Growing mango trees in pots

phxplantaddictFebruary 19, 2011

Im in Phoenix. I want to grow some mango in pots. City water is high in akaline and salts.I have access to inexpensive r/o water. I have plenty of protected areas from the summer afternoon sun. What type of soil mixture should I use? Any help would be greatly appreciated. Thx!

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nullzero(9)

I would make your own mix, perhaps with pine bark, vermiculite, and perlite. Would maybe try out a ratio like 2:2:1, this should be more water retentive.

    Bookmark   February 19, 2011 at 5:59PM
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phxplantaddict

Thank you for the response nullzero. You say pine bark? So no soil?

    Bookmark   February 19, 2011 at 11:55PM
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puglvr1(9b central FL)

I use Al's Gritty Mix for all my Container Potting mix...There's a lot of different types of mixes out there, but the main thing to remember is to use a mix that is porous, free draining...something that will keep the roots 'moist' not wet. Something that doesn't retain too much moisture that's staying wet too long as it can lead to root rot. Below are a couple of links that might be useful...
In Search for Al's Gritty Mix

Here is a link that might be useful: Al's Gritty Mix Recipe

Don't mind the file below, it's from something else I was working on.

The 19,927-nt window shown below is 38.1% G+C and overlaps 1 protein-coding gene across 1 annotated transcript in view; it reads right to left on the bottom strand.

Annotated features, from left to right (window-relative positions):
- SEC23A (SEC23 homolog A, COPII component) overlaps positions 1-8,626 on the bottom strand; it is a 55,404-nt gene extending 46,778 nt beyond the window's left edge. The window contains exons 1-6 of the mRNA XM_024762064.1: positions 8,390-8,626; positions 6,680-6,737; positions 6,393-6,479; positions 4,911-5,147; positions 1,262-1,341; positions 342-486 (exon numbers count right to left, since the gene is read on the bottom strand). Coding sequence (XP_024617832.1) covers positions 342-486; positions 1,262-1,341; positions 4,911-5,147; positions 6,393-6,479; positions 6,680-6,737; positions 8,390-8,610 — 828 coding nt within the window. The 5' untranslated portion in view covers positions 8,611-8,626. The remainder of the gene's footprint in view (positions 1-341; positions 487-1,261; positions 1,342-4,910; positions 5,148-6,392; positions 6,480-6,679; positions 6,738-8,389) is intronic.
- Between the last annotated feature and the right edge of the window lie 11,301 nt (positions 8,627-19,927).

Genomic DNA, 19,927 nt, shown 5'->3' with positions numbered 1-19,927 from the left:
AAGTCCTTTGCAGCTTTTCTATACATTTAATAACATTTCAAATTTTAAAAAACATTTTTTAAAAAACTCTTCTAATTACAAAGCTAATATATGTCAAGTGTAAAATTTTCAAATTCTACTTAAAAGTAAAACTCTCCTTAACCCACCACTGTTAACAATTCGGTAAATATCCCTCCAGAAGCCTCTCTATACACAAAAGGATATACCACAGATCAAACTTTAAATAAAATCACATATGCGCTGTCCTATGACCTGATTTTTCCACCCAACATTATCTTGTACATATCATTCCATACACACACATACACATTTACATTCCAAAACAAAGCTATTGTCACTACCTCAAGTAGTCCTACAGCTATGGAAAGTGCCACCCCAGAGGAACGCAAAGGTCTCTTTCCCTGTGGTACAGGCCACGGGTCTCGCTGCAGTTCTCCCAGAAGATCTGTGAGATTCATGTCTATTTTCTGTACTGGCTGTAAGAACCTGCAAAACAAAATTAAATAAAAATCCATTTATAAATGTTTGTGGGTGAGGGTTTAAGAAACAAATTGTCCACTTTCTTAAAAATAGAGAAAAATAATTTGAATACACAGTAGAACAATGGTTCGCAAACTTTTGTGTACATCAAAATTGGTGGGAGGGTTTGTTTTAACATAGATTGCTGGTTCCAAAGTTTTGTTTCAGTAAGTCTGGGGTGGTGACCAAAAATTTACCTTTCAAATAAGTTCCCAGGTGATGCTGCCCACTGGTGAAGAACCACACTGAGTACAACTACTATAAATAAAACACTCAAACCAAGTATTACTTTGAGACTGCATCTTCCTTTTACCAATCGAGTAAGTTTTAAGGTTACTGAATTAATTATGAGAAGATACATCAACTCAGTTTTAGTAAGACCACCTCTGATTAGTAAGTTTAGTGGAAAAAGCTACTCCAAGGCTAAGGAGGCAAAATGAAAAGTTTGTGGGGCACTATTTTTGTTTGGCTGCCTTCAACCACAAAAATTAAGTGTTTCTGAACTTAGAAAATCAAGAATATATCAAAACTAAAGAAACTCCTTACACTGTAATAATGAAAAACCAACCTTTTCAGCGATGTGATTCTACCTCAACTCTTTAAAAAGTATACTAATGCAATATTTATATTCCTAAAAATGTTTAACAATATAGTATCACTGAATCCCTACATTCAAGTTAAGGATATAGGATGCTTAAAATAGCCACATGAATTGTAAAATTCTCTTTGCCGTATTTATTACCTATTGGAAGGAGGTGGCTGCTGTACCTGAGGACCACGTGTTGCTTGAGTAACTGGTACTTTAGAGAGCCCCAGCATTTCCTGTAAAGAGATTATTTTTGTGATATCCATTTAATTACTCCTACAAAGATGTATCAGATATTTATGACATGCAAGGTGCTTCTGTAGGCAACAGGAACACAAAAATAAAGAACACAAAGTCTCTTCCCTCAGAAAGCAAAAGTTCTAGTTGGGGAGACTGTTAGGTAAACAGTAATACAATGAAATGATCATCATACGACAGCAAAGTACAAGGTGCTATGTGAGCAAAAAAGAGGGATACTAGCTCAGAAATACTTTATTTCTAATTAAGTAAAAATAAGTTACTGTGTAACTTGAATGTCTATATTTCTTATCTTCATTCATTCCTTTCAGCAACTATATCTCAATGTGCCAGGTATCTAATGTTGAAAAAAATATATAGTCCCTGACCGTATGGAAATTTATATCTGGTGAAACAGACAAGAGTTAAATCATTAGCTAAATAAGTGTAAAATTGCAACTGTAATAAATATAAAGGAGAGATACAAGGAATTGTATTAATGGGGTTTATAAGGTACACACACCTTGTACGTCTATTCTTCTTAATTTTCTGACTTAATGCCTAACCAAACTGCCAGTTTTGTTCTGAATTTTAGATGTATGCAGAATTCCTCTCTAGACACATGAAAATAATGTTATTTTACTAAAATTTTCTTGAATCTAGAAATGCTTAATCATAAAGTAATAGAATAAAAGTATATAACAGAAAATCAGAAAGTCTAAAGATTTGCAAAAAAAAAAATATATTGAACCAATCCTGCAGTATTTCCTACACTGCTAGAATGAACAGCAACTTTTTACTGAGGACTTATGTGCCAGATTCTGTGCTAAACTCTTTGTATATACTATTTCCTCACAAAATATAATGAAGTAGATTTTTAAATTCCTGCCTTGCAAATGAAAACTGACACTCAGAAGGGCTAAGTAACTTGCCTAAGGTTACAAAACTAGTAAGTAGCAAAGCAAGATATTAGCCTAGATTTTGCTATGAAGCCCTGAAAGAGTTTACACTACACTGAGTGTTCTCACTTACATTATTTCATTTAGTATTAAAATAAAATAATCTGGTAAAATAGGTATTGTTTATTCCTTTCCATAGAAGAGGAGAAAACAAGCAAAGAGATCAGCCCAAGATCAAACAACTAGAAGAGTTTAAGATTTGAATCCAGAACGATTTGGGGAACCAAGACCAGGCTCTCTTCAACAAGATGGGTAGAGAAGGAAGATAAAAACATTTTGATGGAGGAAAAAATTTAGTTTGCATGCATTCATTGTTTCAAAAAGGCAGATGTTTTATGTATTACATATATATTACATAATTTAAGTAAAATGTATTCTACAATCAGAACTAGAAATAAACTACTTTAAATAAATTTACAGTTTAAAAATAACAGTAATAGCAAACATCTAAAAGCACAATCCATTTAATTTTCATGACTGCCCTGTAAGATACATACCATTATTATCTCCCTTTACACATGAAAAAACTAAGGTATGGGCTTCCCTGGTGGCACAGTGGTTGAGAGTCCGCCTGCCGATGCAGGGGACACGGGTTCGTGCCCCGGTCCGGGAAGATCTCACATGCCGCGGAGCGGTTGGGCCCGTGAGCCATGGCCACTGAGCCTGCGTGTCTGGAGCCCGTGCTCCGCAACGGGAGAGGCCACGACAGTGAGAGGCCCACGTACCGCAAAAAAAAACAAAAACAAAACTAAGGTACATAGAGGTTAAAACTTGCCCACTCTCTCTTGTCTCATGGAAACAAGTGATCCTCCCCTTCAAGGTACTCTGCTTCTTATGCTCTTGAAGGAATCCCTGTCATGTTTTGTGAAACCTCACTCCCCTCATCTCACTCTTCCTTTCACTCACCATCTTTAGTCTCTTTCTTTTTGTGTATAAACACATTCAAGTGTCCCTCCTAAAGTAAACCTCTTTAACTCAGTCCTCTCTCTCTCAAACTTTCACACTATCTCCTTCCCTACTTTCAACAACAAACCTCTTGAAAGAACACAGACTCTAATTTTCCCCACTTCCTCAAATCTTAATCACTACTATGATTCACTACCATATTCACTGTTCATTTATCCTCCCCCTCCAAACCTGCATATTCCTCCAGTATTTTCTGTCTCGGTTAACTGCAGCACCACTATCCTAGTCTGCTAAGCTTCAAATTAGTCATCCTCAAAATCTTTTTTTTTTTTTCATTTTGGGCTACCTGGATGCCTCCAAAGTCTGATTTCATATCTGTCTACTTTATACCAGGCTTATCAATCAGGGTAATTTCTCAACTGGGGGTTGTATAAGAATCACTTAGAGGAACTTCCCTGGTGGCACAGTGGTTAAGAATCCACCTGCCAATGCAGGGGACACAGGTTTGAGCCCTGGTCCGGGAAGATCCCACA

Bookmark   February 20, 2011 at 7:41AM
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phxplantaddict

Thank you puglvr1, your help is appreciated!

    Bookmark   February 20, 2011 at 7:31PM
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andrew78(6)

That is a great mix but I lived in Phoenix for a while and I remembee how scorching hot it can get. I really wonder if you could use that mix as is without hurting the tree.

Even for me living in NY, the one fruit tree I don't like this mix for is my mango trees. I noticed that they tend to like more water than my other tropical fruit trees so for that reason, I wont use the gritty mix.

I may be wrong here but this is just my experience with it.

Andrew

    Bookmark   February 21, 2011 at 10:38AM
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mangodog(palm springs 9B)